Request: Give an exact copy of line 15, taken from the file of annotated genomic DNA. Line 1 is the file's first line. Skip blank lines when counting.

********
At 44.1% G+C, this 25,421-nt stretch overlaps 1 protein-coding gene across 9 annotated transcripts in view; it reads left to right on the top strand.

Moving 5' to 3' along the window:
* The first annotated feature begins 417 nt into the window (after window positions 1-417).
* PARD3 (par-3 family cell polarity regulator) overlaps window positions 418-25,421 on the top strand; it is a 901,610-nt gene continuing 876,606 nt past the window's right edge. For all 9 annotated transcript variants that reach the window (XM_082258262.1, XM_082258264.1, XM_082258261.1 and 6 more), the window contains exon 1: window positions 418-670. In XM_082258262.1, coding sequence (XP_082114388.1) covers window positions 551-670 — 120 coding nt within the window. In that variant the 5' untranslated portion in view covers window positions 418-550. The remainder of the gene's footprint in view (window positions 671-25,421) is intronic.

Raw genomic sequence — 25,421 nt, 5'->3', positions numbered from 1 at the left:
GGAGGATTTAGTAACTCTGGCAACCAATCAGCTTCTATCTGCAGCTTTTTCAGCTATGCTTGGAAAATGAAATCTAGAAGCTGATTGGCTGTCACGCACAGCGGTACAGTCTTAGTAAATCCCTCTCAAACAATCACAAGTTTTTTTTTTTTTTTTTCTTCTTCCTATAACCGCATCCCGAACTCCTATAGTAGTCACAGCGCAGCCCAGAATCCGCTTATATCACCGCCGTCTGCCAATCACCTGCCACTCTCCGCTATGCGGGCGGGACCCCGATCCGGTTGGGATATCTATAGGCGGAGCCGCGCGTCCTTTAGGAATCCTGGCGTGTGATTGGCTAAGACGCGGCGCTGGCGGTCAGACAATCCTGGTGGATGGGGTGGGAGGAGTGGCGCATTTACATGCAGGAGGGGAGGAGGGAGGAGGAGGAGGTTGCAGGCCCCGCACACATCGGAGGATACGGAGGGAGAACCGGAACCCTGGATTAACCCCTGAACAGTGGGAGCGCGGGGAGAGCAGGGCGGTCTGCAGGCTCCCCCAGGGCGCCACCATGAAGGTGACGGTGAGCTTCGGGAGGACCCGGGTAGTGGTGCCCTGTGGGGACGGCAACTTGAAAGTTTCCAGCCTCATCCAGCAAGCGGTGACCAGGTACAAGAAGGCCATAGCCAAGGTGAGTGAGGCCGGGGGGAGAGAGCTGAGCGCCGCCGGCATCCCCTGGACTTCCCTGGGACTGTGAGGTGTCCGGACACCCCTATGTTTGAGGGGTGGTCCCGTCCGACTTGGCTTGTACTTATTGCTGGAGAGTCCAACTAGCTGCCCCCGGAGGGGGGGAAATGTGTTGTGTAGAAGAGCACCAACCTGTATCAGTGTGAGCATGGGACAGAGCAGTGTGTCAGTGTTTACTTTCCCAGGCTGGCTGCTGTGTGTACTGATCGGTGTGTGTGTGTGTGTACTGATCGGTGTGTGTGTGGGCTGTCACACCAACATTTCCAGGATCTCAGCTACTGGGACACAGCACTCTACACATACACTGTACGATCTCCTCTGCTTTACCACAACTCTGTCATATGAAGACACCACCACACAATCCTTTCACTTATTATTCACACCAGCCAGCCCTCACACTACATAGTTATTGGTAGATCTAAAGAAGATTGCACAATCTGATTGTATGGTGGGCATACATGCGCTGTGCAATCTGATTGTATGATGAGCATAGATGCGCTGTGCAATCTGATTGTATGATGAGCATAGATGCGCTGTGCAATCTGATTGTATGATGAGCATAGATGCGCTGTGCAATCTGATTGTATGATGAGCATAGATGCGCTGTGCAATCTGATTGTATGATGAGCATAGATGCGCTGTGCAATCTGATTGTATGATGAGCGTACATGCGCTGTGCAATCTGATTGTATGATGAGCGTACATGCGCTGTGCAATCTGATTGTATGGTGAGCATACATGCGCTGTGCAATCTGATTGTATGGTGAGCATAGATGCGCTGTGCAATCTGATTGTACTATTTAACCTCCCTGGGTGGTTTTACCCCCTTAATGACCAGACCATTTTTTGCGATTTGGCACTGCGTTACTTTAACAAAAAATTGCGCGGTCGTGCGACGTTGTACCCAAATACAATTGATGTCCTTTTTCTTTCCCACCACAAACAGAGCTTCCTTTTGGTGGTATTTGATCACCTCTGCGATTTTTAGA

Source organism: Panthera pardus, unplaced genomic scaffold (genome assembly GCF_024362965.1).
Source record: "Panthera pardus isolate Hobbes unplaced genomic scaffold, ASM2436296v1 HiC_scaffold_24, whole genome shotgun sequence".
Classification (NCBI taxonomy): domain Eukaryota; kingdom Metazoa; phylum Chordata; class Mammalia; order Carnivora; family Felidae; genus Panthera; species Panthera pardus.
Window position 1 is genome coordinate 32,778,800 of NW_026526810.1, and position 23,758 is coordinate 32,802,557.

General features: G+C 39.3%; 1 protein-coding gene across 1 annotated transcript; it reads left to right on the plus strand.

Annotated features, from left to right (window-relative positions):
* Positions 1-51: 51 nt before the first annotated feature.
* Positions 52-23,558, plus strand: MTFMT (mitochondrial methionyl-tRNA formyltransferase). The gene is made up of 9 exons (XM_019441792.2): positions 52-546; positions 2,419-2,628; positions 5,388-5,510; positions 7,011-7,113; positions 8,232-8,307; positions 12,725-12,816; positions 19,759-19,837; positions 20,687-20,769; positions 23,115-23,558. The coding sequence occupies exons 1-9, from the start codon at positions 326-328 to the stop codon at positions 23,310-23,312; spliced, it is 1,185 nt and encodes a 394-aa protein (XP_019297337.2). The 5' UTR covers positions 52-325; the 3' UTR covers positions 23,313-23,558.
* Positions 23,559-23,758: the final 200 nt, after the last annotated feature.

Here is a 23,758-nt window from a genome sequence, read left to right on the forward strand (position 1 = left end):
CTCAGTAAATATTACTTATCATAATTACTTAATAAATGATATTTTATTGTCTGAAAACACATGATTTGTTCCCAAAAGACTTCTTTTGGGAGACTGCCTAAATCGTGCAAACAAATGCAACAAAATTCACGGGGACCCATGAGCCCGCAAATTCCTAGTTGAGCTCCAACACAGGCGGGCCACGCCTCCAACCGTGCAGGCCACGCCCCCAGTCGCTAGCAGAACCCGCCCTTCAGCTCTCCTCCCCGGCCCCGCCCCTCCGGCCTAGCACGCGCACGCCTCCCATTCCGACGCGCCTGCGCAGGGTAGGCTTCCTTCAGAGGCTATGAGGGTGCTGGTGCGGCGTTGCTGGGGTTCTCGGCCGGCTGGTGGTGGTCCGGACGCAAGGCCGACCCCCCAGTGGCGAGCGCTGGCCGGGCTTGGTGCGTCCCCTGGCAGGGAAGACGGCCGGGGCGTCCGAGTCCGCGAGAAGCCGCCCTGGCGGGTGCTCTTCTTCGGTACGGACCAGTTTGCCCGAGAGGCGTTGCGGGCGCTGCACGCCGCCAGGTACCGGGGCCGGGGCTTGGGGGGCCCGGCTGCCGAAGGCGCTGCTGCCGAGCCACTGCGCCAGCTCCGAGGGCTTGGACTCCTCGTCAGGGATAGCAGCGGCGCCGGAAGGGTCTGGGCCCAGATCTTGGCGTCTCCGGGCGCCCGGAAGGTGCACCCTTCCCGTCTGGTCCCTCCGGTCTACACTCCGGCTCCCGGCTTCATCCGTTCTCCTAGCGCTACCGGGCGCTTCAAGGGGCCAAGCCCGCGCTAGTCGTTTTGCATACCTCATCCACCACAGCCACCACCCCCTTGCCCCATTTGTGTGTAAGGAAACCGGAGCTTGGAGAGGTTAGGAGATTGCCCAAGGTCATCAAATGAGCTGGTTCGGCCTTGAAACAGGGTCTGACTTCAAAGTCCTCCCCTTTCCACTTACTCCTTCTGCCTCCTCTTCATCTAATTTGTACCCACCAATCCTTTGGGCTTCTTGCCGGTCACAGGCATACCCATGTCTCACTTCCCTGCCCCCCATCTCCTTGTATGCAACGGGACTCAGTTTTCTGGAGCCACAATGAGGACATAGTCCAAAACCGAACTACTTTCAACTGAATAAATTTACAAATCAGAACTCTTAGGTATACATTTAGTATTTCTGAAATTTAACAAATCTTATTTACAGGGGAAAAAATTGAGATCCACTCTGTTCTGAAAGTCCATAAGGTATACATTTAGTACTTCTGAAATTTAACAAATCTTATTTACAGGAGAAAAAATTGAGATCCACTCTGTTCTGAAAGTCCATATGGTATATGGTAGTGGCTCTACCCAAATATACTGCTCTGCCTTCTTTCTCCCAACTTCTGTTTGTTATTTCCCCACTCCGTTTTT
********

* Positions 23,559-23,758: the final 200 nt, after the last annotated feature.